Type 1 Diabetes Mellitus and Pregnancy- Time Trends and Delivery Outcomes in Women With Concurrent Chronic Hypertension
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CitationHelman, Sarit. 2019. Type 1 Diabetes Mellitus and Pregnancy- Time Trends and Delivery Outcomes in Women With Concurrent Chronic Hypertension. Master's thesis, Harvard Medical School.
AbstractObjective: To examine time trends in US pregnant women with type 1 diabetes mellitus for maternal characteristics and pregnancy outcomes: maternal pre-pregnancy body mass index and gestational weight gain; treatment factors: glycemic control, insulin pump and continuous glucose monitor (CGM) use; and delivery outcomes: gestational age at delivery, birth weight and mode of delivery.
Research Design and methods: We abstracted clinical data from the medical records of 700 pregnant women seeking care at the Joslin and Beth Israel Deaconess Medical Center Diabetes in Pregnancy Program from 2004-2017. Eligible women were >18 years old, had a singleton pregnancy, had clinically diagnosed type 1 diabetes mellitus and delivered a live birth during this time period. For each time period, means and percentages were calculated. P-values for trend were calculated using linear and logistic regression.
Results: From 2004-2017, the use of insulin pumps and CGMs increased from 50% to 72.7%, and 0% to 39.9%, respectively (p<0.001). HbA1c in each trimester was unchanged across the analysis period. The prevalence of nephropathy decreased from 4.8% to 0% (p=0.002). Excessive gestational weight gain increased (p=0.01). Gestation length also increased (p=0.01), as did vaginal deliveries (p=0.03). There were no change in birth weight percenties over time (p=0.77). and the percentage of neonates with macrosomia and large for gestational age (LGA) neonates also remained unchanged.
Conclusion: Obstetric guideline changes may have improved gestation length and mode of delivery; however, other outcomes need more attention, including excessive gestational weight gain, macrosomia, and LGA.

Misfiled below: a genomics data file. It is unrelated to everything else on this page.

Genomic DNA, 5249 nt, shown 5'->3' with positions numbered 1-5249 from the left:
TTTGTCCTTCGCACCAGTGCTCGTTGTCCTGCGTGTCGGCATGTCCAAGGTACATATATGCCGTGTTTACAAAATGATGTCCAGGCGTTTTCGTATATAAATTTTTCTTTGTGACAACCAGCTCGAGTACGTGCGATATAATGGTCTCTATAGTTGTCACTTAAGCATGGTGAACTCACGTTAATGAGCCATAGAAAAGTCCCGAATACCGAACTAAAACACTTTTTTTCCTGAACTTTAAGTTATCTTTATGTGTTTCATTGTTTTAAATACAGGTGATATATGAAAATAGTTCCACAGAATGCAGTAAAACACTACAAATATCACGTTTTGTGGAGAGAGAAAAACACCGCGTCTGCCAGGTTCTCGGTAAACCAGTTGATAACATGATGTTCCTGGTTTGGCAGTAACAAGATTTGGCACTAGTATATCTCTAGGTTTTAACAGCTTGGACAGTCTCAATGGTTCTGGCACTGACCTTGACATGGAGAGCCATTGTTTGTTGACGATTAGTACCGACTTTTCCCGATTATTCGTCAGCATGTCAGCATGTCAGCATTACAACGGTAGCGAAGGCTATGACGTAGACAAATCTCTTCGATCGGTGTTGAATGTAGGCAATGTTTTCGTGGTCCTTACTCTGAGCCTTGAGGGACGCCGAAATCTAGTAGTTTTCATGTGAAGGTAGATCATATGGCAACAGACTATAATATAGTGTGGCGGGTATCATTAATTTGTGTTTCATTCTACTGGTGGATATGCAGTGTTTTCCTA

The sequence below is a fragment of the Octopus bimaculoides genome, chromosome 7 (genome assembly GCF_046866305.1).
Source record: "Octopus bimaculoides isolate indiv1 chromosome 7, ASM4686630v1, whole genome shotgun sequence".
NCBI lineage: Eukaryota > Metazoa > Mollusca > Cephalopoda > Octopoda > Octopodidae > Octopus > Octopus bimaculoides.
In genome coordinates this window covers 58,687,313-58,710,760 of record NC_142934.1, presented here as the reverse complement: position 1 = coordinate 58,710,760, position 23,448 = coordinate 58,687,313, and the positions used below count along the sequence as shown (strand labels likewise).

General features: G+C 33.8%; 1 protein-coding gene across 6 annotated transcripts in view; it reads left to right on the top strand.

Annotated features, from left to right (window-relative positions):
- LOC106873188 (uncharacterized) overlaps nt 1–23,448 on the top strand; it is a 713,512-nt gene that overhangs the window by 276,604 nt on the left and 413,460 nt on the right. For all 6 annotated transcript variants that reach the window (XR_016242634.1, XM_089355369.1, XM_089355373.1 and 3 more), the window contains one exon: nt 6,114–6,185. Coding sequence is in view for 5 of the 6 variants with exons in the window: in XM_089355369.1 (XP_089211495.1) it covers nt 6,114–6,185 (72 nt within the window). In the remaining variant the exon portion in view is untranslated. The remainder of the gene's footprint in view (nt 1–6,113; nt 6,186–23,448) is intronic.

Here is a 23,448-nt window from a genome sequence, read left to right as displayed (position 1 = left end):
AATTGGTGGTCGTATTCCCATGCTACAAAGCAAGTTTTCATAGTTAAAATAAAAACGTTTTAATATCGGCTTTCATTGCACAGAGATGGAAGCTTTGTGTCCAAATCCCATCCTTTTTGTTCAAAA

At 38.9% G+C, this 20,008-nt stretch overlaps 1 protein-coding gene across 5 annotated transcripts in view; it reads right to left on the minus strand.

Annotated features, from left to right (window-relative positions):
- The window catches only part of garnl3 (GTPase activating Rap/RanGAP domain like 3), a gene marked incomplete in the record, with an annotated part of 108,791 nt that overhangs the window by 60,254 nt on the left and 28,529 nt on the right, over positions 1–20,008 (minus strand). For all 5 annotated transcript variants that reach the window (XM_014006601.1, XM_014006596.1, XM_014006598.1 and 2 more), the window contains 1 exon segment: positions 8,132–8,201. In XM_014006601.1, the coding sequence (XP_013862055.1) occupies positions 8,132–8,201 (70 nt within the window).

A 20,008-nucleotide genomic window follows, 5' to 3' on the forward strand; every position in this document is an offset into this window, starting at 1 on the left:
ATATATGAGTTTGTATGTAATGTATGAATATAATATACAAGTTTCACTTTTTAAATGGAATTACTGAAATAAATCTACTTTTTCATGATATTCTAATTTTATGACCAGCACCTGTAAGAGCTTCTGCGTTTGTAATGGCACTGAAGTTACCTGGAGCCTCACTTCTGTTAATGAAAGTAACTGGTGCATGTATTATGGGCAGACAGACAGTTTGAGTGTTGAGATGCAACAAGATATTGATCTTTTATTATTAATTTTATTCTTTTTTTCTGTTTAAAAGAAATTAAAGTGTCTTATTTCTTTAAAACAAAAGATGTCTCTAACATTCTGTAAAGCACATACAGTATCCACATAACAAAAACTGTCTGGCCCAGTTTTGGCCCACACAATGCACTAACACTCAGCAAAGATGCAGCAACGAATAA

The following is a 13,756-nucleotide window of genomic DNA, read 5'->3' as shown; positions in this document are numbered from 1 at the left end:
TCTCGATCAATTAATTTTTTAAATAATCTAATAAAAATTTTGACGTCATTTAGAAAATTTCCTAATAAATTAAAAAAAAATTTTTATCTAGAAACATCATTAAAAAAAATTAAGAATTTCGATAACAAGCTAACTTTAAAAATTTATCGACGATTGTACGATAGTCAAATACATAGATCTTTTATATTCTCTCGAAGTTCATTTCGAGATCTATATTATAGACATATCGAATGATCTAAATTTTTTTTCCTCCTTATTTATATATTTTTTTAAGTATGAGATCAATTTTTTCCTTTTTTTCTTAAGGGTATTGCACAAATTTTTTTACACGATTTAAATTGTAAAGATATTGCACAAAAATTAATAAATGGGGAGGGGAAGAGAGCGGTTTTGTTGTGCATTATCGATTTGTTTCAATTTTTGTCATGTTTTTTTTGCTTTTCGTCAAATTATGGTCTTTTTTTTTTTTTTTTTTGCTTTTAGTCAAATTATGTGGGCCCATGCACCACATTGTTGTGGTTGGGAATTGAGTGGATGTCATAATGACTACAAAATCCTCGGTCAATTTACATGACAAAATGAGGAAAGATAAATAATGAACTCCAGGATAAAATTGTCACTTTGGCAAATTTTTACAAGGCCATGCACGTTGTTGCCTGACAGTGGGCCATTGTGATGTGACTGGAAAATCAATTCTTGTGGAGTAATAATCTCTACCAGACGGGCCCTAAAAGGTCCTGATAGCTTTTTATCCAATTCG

Objective: To evaluate birth weight and other delivery outcomes among women with type 1 diabetes with and without chronic hypertension (cHTN), with cHTN treatment targeting blood pressure (BP) 110-129/65-79 mmHg.
Research Design and methods: Clinical data were abstracted from medical records of 516 pregnancies among 393 women seeking prenatal care at Joslin Diabetes Center and Beth Israel Deaconess Medical Center’s Diabetes in Pregnancy Program (2004-2017). Means and percentages were calculated, along with t test or χ2 test. We used linear regression to compare birth weight percentiles in women with type 1 diabetes and cHTN to those with type 1 diabetes and no cHTN.
Results: Type 1 diabetes and cHTN co-occurred in 51 (7.3%) of pregnancies. Per trimester, BP values were higher in pregnancies with type 1 diabetes and cHTN compared to pregnancies with type 1 diabetes and no cHTN (p<0.001). In pregnancies with type 1 diabetes and cHTN, women were older (33.4 vs. 31.6 years, p=0.01) and had greater prevalence of nephropathy (10.4% vs. 1.8% p<0.001). Gestational age at delivery and birth weight were lower in the cHTN group (36.5 weeks vs. 37.4 weeks, p=0.03) and (3482g vs. 3722g, p=0.03, respectively). There were no differences in birth weight percentiles and small for gestational age (SGA) was rare in both groups (2% vs. 1.7%, p=0.9).
Conclusion: SGA was rare in pregnancies complicated by type 1 diabetes and cHTN, even when BP targets were110-129/65-79 mmHg. These findings may provide reassurance for reestablishing lower BP targets rather than adopting recent higher targets of 120-160/80-105 mmHg followed by ACOG (2013) and ADA (2017).
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